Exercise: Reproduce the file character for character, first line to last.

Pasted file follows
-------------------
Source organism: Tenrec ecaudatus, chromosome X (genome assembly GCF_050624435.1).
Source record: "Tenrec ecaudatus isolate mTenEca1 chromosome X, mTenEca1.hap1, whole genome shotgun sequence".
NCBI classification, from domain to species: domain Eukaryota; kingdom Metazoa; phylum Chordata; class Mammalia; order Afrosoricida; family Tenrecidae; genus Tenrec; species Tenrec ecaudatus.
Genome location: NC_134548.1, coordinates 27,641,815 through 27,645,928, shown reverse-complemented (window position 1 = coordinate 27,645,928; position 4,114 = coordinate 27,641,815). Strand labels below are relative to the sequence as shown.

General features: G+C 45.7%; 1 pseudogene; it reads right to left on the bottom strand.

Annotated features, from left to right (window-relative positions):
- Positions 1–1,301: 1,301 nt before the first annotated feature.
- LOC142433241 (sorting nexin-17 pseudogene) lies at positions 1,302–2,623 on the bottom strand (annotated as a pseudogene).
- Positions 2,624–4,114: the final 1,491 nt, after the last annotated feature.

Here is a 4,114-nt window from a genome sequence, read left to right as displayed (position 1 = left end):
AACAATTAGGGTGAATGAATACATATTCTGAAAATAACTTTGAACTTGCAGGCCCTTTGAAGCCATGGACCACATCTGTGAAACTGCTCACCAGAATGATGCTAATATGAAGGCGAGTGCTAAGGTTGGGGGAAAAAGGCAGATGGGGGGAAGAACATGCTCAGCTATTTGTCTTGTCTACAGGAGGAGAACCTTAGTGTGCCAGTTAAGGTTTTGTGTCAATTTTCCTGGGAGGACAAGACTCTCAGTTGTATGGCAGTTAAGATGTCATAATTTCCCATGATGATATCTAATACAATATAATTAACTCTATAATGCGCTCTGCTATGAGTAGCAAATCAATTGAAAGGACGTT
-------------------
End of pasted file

Source organism: Tenrec ecaudatus, chromosome X (genome assembly GCF_050624435.1).
Source record: "Tenrec ecaudatus isolate mTenEca1 chromosome X, mTenEca1.hap1, whole genome shotgun sequence".
NCBI classification, from domain to species: domain Eukaryota; kingdom Metazoa; phylum Chordata; class Mammalia; order Afrosoricida; family Tenrecidae; genus Tenrec; species Tenrec ecaudatus.
Genome location: NC_134548.1, coordinates 27,641,815 through 27,645,928, shown reverse-complemented (window position 1 = coordinate 27,645,928; position 4,114 = coordinate 27,641,815). Strand labels below are relative to the sequence as shown.

General features: G+C 45.7%; 1 pseudogene; it reads right to left on the bottom strand.

Annotated features, from left to right (window-relative positions):
- Positions 1–1,301: 1,301 nt before the first annotated feature.
- LOC142433241 (sorting nexin-17 pseudogene) lies at positions 1,302–2,623 on the bottom strand (annotated as a pseudogene).
- Positions 2,624–4,114: the final 1,491 nt, after the last annotated feature.

Here is a 4,114-nt window from a genome sequence, read left to right as displayed (position 1 = left end):
AACAATTAGGGTGAATGAATACATATTCTGAAAATAACTTTGAACTTGCAGGCCCTTTGAAGCCATGGACCACATCTGTGAAACTGCTCACCAGAATGATGCTAATATGAAGGCGAGTGCTAAGGTTGGGGGAAAAAGGCAGATGGGGGGAAGAACATGCTCAGCTATTTGTCTTGTCTACAGGAGGAGAACCTTAGTGTGCCAGTTAAGGTTTTGTGTCAATTTTCCTGGGAGGACAAGACTCTCAGTTGTATGGCAGTTAAGATGTCATAATTTCCCATGATGATATCTAATACAATATAATTAACTCTATAATGCGCTCTGCTATGAGTAGCAAATCAATTGAAAGGACGTT